web analytics

Hospitality businesses worry about future after Wellington building vacated over quake risk

152
SHARES
1.9k
VIEWS

Navigation for News Categories

More than 100 office workers have vacated the Meridian Building on Wellington’s waterfront over earthquake safety issues.

Meridan Energy Wellington.

Meridan Energy Wellington.
Photo: RNZ / Alexander Robertson

The building was designed to be 100 percent or above the New Building Standard but its owner, Stride Property Group, says early indications of an ongoing assessment are that the building may be below 34 percent of the New Building Standard.

Stride said the building, which was opened in 2007, performed very well in major previous earthquakes including the 2013 Seddon earthquake and the 2016 Kaikōura earthquake.

But the company recently learned that the property may not be up to safety standards.

“Investigations during 2021 identified that there have been significant learnings and advancements as a result of recent earthquake events, particularly in relation to geotechnical (ground) conditions in Wellington. As a result of these learnings we have been advised by our consultants that the property may not perform in a seismic event in the way previously anticipated,” it said in a statement.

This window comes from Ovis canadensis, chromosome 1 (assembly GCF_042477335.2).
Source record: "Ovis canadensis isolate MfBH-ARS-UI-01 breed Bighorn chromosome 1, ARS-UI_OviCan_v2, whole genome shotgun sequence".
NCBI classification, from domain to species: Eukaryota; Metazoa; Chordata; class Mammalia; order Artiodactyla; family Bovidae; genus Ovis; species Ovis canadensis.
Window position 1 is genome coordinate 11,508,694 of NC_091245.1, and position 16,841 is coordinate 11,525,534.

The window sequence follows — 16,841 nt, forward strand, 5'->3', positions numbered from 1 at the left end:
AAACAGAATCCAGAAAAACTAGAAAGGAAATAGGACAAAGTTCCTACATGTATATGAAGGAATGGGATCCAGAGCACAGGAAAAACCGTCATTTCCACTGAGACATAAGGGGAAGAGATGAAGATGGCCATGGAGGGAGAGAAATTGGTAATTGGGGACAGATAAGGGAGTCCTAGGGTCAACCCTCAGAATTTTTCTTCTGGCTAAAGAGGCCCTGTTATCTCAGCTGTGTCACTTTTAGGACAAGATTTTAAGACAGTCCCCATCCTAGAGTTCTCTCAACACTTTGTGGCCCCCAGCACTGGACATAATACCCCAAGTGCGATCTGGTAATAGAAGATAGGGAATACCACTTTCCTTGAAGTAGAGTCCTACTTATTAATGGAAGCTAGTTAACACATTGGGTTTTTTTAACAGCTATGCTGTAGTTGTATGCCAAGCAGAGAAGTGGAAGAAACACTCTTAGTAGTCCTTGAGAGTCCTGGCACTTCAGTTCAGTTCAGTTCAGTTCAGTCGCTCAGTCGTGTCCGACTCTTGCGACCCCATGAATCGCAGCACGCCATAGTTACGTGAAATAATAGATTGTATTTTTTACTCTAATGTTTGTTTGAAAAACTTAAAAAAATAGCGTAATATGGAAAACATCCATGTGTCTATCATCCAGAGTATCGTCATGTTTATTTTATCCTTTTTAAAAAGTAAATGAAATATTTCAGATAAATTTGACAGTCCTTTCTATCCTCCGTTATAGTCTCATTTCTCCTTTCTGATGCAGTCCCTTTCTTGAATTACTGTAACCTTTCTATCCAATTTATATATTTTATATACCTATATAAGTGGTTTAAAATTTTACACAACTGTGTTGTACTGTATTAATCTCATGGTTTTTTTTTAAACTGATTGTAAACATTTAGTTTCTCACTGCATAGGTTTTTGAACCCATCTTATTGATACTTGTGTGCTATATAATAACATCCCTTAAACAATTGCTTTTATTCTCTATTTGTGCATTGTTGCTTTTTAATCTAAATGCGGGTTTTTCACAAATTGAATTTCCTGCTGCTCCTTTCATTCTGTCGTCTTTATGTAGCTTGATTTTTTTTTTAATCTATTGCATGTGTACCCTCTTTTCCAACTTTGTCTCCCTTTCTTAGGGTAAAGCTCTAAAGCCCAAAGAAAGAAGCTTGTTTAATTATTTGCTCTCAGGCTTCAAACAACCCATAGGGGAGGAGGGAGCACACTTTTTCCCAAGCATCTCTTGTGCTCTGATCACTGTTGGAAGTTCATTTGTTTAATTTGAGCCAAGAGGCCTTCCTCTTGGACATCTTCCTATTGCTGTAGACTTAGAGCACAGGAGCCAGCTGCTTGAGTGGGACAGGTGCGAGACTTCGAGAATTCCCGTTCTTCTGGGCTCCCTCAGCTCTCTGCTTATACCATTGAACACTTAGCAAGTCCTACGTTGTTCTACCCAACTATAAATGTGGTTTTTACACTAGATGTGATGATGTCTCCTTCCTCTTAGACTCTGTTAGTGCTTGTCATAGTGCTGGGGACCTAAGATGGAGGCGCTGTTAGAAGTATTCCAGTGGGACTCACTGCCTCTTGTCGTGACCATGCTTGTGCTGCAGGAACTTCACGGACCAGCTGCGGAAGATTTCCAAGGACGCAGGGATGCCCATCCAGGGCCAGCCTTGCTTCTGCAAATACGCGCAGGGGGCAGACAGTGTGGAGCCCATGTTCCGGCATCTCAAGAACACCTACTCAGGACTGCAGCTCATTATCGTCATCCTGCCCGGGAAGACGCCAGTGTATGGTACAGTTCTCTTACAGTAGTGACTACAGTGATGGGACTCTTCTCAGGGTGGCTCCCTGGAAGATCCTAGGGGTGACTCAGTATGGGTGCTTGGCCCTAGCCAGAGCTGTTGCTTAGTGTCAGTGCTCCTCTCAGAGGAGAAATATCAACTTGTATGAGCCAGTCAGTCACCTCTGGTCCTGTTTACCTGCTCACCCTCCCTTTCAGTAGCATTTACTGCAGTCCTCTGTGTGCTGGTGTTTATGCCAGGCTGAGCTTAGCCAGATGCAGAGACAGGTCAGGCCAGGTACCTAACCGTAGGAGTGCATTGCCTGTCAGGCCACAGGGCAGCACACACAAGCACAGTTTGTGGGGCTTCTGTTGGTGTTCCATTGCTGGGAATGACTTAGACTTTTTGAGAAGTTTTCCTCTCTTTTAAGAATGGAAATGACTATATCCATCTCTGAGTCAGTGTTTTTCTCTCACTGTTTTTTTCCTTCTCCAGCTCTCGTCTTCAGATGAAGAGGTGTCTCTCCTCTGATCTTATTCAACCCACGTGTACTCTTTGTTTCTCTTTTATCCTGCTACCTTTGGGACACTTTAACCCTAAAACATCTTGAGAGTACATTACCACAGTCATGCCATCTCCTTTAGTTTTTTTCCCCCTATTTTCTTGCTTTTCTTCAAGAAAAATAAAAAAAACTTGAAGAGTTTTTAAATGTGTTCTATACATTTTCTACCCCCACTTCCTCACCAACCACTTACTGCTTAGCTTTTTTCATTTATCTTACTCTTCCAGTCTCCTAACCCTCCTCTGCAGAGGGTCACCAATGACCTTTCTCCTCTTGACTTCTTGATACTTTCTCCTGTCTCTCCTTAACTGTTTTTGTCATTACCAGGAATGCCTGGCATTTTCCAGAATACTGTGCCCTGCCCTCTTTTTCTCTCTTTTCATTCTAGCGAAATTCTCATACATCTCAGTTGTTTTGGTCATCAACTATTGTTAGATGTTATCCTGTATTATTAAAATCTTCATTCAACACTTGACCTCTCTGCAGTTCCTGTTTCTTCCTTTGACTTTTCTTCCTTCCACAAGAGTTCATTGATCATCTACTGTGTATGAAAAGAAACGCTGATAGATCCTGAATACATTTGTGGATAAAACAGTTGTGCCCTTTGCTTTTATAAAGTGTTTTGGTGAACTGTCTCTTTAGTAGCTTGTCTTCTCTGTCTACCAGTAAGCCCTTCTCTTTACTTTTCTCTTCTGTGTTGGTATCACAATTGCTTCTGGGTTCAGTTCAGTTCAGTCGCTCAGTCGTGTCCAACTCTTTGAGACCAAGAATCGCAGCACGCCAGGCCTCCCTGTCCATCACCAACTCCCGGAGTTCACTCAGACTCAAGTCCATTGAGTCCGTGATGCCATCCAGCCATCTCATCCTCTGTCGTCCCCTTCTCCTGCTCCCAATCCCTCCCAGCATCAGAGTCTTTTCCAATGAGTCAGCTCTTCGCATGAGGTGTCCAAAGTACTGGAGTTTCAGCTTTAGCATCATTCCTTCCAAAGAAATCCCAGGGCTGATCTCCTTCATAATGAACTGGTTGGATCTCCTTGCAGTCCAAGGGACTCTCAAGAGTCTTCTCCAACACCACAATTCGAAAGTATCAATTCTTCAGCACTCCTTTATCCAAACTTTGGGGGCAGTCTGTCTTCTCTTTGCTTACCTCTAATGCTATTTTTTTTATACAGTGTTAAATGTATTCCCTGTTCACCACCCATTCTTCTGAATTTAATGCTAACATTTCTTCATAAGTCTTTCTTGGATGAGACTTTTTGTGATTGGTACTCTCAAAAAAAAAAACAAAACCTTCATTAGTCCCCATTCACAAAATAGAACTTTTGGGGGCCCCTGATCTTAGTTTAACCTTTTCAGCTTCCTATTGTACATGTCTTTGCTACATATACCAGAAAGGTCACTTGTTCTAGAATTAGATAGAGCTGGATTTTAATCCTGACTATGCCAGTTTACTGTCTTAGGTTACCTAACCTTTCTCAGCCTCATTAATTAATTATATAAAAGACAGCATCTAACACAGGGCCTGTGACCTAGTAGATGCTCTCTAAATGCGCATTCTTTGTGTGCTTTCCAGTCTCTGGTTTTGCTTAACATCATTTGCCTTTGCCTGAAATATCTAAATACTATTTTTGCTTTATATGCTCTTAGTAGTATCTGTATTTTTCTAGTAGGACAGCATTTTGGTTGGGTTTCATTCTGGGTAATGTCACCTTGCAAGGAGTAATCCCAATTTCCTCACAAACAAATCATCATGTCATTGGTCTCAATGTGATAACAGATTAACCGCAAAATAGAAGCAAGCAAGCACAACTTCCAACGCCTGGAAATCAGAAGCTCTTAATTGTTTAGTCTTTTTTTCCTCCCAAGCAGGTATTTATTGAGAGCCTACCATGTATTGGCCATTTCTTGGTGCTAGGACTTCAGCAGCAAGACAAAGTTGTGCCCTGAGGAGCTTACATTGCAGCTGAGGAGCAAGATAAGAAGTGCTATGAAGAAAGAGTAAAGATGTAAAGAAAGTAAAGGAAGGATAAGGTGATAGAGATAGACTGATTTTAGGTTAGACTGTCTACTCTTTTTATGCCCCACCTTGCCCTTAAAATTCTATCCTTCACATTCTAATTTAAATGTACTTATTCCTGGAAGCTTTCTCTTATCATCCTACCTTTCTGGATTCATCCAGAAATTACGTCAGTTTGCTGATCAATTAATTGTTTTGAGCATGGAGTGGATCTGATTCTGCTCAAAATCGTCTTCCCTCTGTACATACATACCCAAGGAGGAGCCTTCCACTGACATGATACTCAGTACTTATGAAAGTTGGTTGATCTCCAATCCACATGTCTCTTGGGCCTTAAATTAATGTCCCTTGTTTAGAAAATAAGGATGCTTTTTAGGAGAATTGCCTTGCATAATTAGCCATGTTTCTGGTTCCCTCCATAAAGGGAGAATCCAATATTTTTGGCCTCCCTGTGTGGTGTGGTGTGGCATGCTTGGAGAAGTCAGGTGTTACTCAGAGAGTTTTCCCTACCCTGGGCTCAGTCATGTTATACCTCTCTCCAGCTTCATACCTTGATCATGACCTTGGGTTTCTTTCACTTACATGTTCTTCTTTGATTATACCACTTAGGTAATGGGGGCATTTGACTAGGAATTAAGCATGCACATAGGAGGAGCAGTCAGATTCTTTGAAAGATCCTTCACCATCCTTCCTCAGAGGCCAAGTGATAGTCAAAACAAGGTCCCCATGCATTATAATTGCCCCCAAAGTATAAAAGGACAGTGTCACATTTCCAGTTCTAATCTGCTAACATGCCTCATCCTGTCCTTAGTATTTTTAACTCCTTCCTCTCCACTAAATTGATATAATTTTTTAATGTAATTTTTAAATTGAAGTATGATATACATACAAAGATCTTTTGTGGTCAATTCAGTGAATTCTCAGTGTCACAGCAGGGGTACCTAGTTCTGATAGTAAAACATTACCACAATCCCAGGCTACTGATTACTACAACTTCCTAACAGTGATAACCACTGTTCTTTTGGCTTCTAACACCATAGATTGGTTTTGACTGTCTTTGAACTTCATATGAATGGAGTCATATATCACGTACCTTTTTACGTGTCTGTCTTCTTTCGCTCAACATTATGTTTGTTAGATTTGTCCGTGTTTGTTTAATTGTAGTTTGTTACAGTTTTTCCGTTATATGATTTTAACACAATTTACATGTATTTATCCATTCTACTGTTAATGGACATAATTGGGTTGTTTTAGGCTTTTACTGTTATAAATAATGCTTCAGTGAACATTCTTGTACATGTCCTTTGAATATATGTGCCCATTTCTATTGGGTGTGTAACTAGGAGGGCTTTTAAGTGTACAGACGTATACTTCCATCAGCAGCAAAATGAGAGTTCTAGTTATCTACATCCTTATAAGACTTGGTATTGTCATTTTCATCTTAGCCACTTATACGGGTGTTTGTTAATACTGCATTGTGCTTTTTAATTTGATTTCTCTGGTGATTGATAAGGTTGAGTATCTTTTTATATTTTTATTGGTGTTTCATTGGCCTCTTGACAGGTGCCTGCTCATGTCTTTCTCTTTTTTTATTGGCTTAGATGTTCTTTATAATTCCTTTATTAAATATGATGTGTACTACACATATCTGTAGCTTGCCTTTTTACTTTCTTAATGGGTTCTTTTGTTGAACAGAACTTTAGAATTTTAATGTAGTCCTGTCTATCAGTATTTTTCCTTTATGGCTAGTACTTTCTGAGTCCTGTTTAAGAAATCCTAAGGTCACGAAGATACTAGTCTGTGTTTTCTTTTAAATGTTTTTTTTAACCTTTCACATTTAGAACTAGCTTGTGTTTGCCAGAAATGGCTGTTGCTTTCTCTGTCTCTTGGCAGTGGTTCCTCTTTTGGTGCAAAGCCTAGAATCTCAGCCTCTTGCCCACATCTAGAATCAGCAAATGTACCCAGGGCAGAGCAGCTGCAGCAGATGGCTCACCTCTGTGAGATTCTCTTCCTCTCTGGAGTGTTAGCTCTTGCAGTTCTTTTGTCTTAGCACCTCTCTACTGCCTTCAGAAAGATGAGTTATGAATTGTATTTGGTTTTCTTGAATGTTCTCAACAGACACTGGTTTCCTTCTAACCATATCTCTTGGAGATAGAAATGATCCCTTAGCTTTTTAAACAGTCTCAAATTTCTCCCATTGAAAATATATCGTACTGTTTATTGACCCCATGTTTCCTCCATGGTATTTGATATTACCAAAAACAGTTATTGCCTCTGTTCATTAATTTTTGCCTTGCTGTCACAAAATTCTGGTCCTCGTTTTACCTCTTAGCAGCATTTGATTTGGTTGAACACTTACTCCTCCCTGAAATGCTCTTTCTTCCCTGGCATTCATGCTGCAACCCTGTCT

Further investigations to determine the seismic rating of the building are ongoing.

In the meantime, some tenants have decided to vacate, including Meridian, which has sent its 180 staff home.

“While waiting on final results of the assessment, as a precaution, Meridian advised their people to work from home while they get an alternate office space up and running,” a spokesperson said.

Hospitality businesses on the ground floor were open for business, with cafes and restaurants busy yesterday.

But some owners were anxious about the building’s future and what seismic issues could mean for their businesses.

Hot! Like A Mexican owner Andres Pimentel wanted more clarity.

“What’s going to happen? What’s going to happen to us down here? It’s not the future of the building; it’s the future of my business,” he said.

Pimentel estimated office workers from upstairs make up 15-20 percent of his customers so they would be missed.

Another business owner, who did not wish to be identified, was emotional amid the uncertainty and wept as they described their worse fear: That the building would be demolished and the business forced to relocate.

Stride is currently assessing remediation options for the property and intends to provide an update later in the year when the seismic assessment has been completed.

Get the RNZ app

for ad-free news and current affairs

Download from Apple App Store
Download from Google Play Store

Read More

Welcome Back!

Login to your account below

Retrieve your password

Please enter your username or email address to reset your password.